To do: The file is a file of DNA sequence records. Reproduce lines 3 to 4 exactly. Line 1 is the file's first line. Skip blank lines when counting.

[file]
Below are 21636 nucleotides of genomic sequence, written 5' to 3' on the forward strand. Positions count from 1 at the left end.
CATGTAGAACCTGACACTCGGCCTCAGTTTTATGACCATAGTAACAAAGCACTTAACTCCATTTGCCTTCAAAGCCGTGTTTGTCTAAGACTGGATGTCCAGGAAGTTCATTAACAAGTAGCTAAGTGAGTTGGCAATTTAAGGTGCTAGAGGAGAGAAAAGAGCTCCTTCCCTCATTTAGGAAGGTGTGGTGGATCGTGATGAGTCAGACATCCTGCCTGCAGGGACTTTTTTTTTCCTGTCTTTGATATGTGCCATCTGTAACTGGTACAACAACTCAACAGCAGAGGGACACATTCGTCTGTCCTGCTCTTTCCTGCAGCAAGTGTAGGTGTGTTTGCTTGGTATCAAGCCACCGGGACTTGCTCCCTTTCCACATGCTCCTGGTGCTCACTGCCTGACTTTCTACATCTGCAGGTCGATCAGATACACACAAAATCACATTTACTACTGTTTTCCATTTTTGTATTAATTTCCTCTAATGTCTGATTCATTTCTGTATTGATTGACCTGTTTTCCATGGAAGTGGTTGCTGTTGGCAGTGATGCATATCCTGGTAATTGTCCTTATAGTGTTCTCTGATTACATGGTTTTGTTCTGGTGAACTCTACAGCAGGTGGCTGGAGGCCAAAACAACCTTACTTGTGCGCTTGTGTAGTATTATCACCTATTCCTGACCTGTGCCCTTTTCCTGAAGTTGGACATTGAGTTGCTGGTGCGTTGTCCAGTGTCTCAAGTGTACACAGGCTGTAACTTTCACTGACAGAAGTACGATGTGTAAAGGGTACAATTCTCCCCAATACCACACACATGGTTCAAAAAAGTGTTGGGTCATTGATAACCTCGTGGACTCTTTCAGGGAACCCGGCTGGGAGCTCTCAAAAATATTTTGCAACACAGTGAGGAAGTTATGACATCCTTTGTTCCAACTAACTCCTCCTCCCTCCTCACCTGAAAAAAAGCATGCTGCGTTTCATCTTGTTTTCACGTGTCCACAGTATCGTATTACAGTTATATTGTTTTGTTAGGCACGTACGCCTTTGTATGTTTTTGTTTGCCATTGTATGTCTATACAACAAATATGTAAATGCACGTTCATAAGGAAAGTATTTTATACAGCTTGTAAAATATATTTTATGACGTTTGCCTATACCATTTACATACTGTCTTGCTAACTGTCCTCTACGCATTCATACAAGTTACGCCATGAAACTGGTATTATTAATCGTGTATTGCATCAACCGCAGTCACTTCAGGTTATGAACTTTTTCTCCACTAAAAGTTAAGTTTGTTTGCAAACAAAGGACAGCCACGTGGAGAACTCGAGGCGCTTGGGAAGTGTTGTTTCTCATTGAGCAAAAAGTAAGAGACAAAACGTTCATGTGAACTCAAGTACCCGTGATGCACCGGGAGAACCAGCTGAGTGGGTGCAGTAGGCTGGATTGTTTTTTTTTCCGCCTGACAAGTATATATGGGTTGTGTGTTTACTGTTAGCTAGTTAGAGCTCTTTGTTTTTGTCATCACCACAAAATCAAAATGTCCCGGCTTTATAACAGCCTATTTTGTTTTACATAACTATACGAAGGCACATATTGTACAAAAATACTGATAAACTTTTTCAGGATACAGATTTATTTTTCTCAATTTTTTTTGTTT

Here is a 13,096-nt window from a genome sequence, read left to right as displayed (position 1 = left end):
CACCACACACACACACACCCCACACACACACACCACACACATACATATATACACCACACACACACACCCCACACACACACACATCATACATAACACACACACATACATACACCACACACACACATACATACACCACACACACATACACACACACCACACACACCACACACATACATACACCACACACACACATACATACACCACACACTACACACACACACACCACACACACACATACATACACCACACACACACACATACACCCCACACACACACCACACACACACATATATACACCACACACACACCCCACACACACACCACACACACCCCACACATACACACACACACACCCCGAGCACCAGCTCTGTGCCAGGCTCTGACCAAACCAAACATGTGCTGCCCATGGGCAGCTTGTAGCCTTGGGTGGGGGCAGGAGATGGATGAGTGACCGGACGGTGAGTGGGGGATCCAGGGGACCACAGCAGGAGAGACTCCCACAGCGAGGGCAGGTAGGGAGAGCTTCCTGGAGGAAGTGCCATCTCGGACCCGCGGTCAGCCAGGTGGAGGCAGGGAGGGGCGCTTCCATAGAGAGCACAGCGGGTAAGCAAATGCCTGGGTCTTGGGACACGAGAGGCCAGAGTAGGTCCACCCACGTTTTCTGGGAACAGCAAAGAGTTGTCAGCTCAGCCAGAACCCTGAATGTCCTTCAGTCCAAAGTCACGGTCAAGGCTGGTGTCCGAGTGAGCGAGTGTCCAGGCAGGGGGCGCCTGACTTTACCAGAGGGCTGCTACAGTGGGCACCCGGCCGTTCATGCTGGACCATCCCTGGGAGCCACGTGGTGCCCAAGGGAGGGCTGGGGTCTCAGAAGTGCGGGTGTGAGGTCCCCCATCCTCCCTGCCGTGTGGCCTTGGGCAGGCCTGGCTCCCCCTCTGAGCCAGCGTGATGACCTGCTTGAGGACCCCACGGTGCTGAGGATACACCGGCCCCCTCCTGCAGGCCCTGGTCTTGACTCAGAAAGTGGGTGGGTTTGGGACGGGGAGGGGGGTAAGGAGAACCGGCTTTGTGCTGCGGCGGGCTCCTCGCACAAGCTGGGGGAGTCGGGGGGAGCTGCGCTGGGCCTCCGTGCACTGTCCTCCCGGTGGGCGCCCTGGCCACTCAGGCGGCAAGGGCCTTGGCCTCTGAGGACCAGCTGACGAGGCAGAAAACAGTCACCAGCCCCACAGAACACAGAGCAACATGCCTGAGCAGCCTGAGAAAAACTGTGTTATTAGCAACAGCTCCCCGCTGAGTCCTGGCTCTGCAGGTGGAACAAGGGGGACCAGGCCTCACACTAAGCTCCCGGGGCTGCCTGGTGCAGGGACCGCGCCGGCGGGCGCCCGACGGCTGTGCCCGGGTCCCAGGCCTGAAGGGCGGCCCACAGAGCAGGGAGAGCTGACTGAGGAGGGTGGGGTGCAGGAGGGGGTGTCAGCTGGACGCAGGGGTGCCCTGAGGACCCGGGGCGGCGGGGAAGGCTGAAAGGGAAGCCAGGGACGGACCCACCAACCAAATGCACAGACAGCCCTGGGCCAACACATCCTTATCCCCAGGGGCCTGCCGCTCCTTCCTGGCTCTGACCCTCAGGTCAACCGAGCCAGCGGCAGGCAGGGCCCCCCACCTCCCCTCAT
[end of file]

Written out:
Here is a 13,096-nt window from a genome sequence, read left to right as displayed (position 1 = left end):
CACCACACACACACACACCCCACACACACACACCACACACATACATATATACACCACACACACACACCCCACACACACACACATCATACATAACACACACACATACATACACCACACACACACATACATACACCACACACACATACACACACACCACACACACCACACACATACATACACCACACACACACATACATACACCACACACTACACACACACACACCACACACACACATACATACACCACACACACACACATACACCCCACACACACACCACACACACACATATATACACCACACACACACCCCACACACACACCACACACACCCCACACATACACACACACACACCCCGAGCACCAGCTCTGTGCCAGGCTCTGACCAAACCAAACATGTGCTGCCCATGGGCAGCTTGTAGCCTTGGGTGGGGGCAGGAGATGGATGAGTGACCGGACGGTGAGTGGGGGATCCAGGGGACCACAGCAGGAGAGACTCCCACAGCGAGGGCAGGTAGGGAGAGCTTCCTGGAGGAAGTGCCATCTCGGACCCGCGGTCAGCCAGGTGGAGGCAGGGAGGGGCGCTTCCATAGAGAGCACAGCGGGTAAGCAAATGCCTGGGTCTTGGGACACGAGAGGCCAGAGTAGGTCCACCCACGTTTTCTGGGAACAGCAAAGAGTTGTCAGCTCAGCCAGAACCCTGAATGTCCTTCAGTCCAAAGTCACGGTCAAGGCTGGTGTCCGAGTGAGCGAGTGTCCAGGCAGGGGGCGCCTGACTTTACCAGAGGGCTGCTACAGTGGGCACCCGGCCGTTCATGCTGGACCATCCCTGGGAGCCACGTGGTGCCCAAGGGAGGGCTGGGGTCTCAGAAGTGCGGGTGTGAGGTCCCCCATCCTCCCTGCCGTGTGGCCTTGGGCAGGCCTGGCTCCCCCTCTGAGCCAGCGTGATGACCTGCTTGAGGACCCCACGGTGCTGAGGATACACCGGCCCCCTCCTGCAGGCCCTGGTCTTGACTCAGAAAGTGGGTGGGTTTGGGACGGGGAGGGGGGTAAGGAGAACCGGCTTTGTGCTGCGGCGGGCTCCTCGCACAAGCTGGGGGAGTCGGGGGGAGCTGCGCTGGGCCTCCGTGCACTGTCCTCCCGGTGGGCGCCCTGGCCACTCAGGCGGCAAGGGCCTTGGCCTCTGAGGACCAGCTGACGAGGCAGAAAACAGTCACCAGCCCCACAGAACACAGAGCAACATGCCTGAGCAGCCTGAGAAAAACTGTGTTATTAGCAACAGCTCCCCGCTGAGTCCTGGCTCTGCAGGTGGAACAAGGGGGACCAGGCCTCACACTAAGCTCCCGGGGCTGCCTGGTGCAGGGACCGCGCCGGCGGGCGCCCGACGGCTGTGCCCGGGTCCCAGGCCTGAAGGGCGGCCCACAGAGCAGGGAGAGCTGACTGAGGAGGGTGGGGTGCAGGAGGGGGTGTCAGCTGGACGCAGGGGTGCCCTGAGGACCCGGGGCGGCGGGGAAGGCTGAAAGGGAAGCCAGGGACGGACCCACCAACCAAATGCACAGACAGCCCTGGGCCAACACATCCTTATCCCCAGGGGCCTGCCGCTCCTTCCTGGCTCTGACCCTCAGGTCAACCGAGCCAGCGGCAGGCAGGGCCCCCCACCTCCCCTCAT